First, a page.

Every couple of years, the Boston Early Music Festival is anchored by an invariably spectacular opera production that's thoroughly researched, lavishly staged and brilliantly performed. And one of the highlights during the festival is the one night that the virtuosos of the opera orchestra leave the opera pit and take the stage at Jordan Hall — a gorgeous and acoustically perfect landmark — for an instrumental concert. It's a sort of break from routine that refreshes and re-energizes both the performers and the audience.
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Performed by the Boston Early Music Festival Chamber Ensemble
Robert Mealy, leader & 1st violin
Kristian Bezuidenhout, harpsichord
Paul O'Dette, theorbo & mandolino
Boston Early Music Festival
The Boston Early Music Festival Chamber Ensemble performs at the 2009 festival. The group loves to uncover little-heard compositions by overlooked composers.
The Boston Early Music Festival Chamber Ensemble performs at the 2009 festival. The group loves to uncover little-heard compositions by overlooked composers. Boston Early Music Festival
For the 2009 festival, those instrumentalists performed this program of baroque German works, ideally suited for an ensemble with one person to a part.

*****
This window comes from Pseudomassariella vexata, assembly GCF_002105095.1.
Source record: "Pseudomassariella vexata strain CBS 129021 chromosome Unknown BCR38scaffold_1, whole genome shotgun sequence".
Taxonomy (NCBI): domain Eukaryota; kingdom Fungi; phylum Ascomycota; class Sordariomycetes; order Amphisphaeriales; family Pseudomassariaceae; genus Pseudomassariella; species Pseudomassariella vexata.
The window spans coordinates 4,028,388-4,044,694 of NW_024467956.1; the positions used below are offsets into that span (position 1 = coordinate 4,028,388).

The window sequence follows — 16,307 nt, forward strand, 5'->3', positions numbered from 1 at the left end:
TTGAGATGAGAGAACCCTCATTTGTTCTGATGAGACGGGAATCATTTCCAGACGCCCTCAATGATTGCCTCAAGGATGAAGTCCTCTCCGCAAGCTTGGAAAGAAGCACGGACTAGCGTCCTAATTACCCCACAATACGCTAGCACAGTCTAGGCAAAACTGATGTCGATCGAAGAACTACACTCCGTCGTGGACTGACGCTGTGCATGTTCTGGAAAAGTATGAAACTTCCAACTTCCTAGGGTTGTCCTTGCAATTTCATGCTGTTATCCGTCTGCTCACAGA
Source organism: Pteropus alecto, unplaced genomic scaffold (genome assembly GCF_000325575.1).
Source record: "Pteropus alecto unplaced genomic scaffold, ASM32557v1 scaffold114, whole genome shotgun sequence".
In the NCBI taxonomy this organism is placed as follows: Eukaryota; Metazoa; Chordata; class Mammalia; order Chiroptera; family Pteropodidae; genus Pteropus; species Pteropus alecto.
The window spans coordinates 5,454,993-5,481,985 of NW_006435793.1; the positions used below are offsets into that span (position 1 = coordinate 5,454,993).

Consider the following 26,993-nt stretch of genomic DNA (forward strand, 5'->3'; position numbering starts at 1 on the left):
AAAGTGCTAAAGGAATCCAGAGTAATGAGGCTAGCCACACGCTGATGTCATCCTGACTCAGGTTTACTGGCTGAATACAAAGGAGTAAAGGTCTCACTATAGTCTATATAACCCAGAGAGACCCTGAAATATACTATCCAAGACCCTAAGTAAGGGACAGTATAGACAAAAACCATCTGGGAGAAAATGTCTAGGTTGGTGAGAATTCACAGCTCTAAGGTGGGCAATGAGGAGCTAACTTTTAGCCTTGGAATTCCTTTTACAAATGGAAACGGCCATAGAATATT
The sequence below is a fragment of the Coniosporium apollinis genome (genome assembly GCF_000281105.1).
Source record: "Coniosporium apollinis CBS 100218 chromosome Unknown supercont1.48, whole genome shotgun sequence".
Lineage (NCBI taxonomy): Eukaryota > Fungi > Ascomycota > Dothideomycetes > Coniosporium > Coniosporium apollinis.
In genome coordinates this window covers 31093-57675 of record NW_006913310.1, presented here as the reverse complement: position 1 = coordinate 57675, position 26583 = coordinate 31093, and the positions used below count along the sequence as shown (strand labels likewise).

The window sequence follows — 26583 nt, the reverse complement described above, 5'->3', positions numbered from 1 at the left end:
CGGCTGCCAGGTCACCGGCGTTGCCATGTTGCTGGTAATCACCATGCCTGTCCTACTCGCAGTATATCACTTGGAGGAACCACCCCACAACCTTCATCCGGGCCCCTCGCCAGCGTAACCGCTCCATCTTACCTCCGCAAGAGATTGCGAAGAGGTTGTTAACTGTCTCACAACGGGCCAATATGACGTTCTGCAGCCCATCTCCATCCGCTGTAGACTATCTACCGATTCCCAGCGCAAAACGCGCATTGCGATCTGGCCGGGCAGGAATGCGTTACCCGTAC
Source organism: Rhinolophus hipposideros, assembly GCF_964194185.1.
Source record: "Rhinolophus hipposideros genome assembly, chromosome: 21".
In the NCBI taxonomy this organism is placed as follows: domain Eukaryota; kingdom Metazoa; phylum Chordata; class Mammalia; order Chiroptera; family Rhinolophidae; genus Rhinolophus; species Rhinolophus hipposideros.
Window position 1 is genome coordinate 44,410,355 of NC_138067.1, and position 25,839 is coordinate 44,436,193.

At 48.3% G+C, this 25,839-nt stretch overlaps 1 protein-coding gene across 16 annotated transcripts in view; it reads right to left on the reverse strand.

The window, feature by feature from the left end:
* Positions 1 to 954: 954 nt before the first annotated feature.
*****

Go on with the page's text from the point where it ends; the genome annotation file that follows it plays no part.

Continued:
"You can either look at it as a pocket orchestra or as a large-scale chamber-music enterprise," violinist and leader Robert Mealy says. But either way, the results are electric.
This concert, which could have been loosely titled "Bach and Associates," included a gangbusters performance of J.S. Bach's Brandenburg Concerto No. 5, with the finger-twisting harpsichord part handled by a festival favorite, Kristian Bezuidenhout. Apparently, the other players were only momentarily caught off guard at the first rehearsal when Bezuidenhout said, "Oh, this sounds so pedestrian! We really have to play it like it's supposed to be played!" and proceeded to take off at a wildly quick tempo.
Typical of the festival's penchant for uncovering under-appreciated pieces, there's the oddly titled "Overture Hipochondrie" ("Hypochondria") by a friend of Bach's named Jan Dismas Zelenka. Mealy hears the title reflected in some "slightly queasy" shifts in harmony throughout the music.
Finally, a trio of superb oboists, including Gonzalo X. Ruiz, Kathryn Montoya and Debra Nagy, bring a swaggering style to Johann Friedrich Fasch's Overture in G minor, showing why this one-time candidate for Bach's job at the St. Thomas Church in Leipzig was ultimately best known for his writing for wind instruments.
For these players, once the concert was over, it was back to the opera house for Monteverdi's L'Incoranazione di Poppea. Those performances may have been just a bit more riveting after this bracing splash of baroque instrumental music.